The problem: HP LaserJet 2010 printer gets recognized by Linux Mint but fails to print.
- Remove all automatically installed printers
- sudo hp-setup -i
Let it download the HP plugin and accept defaults, then print test page (you must not be root or the print will fail).
This may happen after a crash.
Problem: You attempt to start your Thunderbird, but its GUI window does not show. You can see it running as a process in the background, but nothing else happens.
Cause: The problem may be caused by a surviving lock file in the user profile directory.
Solution: Navigate to .thunderbird in your user directory, select the appropriate profile directory and delete or remove file .parentlock therein.
If you want to see what fonts have been used in creation of a PDF document, you can use pdffonts utility of poppler-utils package for this. Just type:
If you have no automatic certificate renewal, you may found out one day that the browser is telling you that your site is “unsafe” as the certificate has expired.
Just type at the command line:
But you can also add a simple cron job for automatic renewal, for example:
15 5,17 * * * /usr/bin/letsencrypt renew
Checking twice a day is recommended for the unlikely event if something happens to your certificate due to the Let’s Encrypt themselves.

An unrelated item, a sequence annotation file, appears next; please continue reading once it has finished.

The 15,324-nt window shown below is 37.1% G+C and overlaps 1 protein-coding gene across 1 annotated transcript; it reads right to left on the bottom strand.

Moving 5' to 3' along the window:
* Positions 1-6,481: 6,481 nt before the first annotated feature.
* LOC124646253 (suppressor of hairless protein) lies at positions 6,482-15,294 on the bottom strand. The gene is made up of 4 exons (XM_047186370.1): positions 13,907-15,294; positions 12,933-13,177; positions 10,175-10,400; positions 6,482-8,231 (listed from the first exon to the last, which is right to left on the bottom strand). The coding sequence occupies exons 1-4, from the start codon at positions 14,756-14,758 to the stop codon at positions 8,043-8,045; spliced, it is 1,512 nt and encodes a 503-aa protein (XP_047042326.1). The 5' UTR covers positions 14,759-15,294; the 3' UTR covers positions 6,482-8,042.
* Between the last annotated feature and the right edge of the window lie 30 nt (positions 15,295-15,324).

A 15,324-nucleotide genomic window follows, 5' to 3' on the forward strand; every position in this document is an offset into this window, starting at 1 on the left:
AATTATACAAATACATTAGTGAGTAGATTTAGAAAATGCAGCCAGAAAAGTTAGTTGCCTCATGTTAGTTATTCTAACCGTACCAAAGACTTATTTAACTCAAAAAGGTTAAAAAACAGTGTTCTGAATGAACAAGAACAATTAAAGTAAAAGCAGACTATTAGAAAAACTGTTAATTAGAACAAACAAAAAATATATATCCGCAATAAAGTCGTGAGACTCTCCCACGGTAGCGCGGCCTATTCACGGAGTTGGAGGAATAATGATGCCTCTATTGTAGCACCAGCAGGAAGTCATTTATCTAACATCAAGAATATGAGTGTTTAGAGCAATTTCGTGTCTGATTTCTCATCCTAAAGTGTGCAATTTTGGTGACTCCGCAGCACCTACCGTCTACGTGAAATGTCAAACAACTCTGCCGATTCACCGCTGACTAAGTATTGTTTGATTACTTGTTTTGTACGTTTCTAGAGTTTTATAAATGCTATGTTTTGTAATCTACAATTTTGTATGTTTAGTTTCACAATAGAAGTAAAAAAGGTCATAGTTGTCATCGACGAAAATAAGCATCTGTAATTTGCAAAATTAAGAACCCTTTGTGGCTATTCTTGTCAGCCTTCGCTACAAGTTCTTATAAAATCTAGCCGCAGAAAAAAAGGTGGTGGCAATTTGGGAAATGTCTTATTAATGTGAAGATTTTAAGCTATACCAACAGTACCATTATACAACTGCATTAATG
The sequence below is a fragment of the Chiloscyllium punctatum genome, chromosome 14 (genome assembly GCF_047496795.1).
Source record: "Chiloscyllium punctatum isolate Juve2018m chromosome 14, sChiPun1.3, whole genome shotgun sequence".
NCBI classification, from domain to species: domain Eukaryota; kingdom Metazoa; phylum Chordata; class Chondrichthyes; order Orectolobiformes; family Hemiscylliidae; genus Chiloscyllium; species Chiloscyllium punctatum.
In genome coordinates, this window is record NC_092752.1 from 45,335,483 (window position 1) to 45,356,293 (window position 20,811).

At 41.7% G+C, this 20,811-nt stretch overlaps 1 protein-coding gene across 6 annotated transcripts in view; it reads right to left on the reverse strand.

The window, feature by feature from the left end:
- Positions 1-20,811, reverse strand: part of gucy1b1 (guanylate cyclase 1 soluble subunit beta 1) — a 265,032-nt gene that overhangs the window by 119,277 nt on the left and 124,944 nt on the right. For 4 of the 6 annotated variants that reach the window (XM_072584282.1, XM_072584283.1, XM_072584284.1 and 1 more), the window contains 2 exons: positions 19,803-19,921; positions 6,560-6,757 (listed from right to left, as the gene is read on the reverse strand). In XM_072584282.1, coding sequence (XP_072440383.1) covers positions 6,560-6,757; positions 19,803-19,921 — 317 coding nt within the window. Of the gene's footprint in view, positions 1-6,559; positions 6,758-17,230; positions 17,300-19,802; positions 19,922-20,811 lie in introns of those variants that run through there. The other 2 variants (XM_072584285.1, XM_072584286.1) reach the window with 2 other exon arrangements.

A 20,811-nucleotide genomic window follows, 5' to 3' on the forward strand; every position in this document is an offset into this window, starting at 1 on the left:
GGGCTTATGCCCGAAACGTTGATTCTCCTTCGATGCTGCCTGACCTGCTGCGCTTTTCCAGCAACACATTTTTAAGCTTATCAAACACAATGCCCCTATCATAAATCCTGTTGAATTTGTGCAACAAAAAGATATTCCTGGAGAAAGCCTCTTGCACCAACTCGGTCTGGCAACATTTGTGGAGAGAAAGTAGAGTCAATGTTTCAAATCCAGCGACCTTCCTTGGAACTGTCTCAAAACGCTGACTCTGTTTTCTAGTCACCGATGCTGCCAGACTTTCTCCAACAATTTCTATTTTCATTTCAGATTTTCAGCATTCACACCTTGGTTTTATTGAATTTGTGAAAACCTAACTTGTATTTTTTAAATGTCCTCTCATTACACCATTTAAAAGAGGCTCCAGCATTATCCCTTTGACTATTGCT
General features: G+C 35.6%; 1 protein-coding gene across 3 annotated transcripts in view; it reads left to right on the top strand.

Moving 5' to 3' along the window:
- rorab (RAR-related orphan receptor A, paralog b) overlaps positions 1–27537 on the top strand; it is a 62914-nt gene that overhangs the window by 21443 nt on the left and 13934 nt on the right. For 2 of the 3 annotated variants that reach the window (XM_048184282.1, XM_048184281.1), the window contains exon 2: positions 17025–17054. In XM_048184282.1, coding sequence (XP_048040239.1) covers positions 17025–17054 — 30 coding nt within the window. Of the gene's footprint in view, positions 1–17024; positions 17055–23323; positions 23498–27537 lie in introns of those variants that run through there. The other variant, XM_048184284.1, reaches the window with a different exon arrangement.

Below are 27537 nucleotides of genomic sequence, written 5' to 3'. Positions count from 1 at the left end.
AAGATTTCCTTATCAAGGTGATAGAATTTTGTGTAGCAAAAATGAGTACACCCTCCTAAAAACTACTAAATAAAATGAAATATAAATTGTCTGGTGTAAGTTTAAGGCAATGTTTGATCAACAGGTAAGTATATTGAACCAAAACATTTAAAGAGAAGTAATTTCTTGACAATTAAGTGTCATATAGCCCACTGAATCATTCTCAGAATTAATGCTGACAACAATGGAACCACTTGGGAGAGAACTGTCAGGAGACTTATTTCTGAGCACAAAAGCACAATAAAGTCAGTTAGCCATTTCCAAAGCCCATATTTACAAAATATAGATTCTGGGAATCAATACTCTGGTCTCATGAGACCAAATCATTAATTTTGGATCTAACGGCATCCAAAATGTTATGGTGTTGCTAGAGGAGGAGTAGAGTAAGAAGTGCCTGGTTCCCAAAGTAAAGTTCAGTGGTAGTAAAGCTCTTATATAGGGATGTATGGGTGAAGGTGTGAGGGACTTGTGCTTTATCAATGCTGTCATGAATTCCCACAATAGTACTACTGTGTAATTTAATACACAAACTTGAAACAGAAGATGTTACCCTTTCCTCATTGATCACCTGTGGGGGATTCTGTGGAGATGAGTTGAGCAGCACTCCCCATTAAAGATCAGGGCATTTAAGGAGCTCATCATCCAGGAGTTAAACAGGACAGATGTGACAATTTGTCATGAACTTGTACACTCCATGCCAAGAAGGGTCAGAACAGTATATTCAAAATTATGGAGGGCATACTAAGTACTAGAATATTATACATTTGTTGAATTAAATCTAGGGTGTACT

If the certificate is valid and new nothing happens aside from reading the certificate locally, so you can run it as often as you want.
Some of you may have some old Truecrypt volumes lying around. Truecrypt was a nice and handy utility which is not developed anymore, unfortunately. But you still can mount the volumes created by it.
One way to do it on Ubuntu:
sudo cryptsetup tcryptOpen myvol.tc myvol
- myvol.tc – the file name of your volume
- myvol – arbitrary name of the virtual disk to be created
You will be asked for a passphrase, and if you still can remember it, the volume will be mounted under /dev/mapper with the name you provided and will show up as just another disk.
- This simple command will give you an SVG file with QR code vector image in it:
echo "Hello world!" | qrencode --level=H --dpi=300 --type=SVG -o qr.svg
- If a bitmap is enough, just type:
echo "Hello world!" | qrencode --level=H --dpi=300 -o qr.png
- Even this simple command will work:
qrencode -o qr.png "Hi!"
- Change the color from standard black to any if you like:
echo "Hello world!" | qrencode --foreground=808080ff --level=H --dpi=300 --type=SVG -o qr.svg
- Alpha supported too:
echo "Hello world!" | qrencode --foreground=FFFF00FF --background=0000FF55 --level=H --dpi=300 -o qr.png
echo "Hello world!" | qrencode --foreground=FFFF00FF --background=0000FF55 --level=H --dpi=300 --type=SVG -o qr.svg
By default error pages served by Apache2 contain a line at the bottom, stating version of Apache, OS etc.
If you want it gone, edit /etc/apache/apache2.conf:
- Add a line:
- Reload the new configuration:
service apache2 reload
P.S. While you are at it you may also add this to tell server not to share more information about itself than necessary: